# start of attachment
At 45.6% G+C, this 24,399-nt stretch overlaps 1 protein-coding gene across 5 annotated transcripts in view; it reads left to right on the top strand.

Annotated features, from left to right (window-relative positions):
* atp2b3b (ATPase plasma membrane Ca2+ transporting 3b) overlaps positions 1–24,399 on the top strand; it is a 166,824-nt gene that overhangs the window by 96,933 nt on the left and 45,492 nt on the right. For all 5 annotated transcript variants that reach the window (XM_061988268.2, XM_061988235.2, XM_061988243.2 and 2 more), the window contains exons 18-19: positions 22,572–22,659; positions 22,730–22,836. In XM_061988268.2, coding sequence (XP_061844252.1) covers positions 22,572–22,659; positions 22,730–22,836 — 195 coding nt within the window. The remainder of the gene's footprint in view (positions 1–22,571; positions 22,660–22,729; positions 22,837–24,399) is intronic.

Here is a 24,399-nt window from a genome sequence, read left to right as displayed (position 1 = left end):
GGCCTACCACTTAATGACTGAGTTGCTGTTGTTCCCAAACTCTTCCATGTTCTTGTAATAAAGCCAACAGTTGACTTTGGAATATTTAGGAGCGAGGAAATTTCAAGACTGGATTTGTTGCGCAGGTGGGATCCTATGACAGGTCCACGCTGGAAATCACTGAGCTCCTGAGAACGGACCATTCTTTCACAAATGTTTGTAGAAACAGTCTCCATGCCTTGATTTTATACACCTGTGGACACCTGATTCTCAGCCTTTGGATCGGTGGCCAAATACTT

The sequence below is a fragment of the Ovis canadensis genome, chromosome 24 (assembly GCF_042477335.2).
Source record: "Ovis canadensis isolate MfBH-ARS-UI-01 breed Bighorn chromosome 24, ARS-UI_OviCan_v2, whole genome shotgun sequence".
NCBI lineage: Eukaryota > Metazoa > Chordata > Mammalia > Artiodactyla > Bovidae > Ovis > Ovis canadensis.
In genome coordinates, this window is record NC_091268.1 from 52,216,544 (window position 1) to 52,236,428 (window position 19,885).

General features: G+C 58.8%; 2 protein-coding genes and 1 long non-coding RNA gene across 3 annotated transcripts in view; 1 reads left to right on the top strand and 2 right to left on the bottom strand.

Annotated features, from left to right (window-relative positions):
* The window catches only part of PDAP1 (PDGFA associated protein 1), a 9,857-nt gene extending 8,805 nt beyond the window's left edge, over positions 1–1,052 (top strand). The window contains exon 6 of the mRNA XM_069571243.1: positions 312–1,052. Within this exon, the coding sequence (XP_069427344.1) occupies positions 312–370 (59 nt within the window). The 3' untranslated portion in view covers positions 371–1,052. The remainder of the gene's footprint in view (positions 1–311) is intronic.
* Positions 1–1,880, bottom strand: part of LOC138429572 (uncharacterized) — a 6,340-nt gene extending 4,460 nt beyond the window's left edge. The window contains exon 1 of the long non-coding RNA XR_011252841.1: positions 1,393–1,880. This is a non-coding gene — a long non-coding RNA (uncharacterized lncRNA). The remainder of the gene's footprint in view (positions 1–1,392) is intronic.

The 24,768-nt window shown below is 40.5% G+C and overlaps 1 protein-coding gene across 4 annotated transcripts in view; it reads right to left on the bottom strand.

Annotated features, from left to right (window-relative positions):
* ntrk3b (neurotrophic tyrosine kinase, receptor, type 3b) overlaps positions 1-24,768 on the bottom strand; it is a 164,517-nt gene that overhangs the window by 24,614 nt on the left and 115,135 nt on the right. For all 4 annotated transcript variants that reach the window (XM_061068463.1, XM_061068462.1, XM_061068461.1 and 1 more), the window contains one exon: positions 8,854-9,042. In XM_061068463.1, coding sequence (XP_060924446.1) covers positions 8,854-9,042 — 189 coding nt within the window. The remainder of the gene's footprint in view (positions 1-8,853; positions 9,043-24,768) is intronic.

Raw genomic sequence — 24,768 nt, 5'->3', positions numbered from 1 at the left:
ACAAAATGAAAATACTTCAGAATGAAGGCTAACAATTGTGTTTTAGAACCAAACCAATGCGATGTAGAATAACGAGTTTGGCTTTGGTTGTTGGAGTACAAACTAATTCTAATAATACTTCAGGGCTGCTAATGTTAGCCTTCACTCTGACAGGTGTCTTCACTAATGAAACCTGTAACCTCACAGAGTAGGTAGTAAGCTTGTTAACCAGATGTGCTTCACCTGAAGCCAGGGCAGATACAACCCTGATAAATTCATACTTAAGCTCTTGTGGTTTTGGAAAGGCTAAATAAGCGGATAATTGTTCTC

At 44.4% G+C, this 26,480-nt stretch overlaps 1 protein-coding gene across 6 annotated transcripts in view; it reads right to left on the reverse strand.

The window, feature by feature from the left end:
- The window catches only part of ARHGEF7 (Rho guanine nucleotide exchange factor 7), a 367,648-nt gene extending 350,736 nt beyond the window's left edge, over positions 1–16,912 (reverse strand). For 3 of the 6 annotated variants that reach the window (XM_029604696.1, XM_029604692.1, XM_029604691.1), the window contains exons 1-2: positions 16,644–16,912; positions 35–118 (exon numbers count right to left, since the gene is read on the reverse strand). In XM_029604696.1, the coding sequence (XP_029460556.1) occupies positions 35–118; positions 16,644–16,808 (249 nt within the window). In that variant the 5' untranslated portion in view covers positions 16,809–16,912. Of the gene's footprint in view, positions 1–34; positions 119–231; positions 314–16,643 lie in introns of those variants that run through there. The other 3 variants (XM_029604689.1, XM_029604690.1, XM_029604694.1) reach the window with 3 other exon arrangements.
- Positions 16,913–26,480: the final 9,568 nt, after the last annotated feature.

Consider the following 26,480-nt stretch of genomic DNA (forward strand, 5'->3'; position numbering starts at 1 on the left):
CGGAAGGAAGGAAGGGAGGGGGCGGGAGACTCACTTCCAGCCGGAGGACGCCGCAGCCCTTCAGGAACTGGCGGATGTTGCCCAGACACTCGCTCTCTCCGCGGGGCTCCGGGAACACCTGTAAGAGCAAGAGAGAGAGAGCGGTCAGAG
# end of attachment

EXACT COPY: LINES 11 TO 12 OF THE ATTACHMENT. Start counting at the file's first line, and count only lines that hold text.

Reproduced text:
Annotated features, from left to right (window-relative positions):
* The window catches only part of PDAP1 (PDGFA associated protein 1), a 9,857-nt gene extending 8,805 nt beyond the window's left edge, over positions 1–1,052 (top strand). The window contains exon 6 of the mRNA XM_069571243.1: positions 312–1,052. Within this exon, the coding sequence (XP_069427344.1) occupies positions 312–370 (59 nt within the window). The 3' untranslated portion in view covers positions 371–1,052. The remainder of the gene's footprint in view (positions 1–311) is intronic.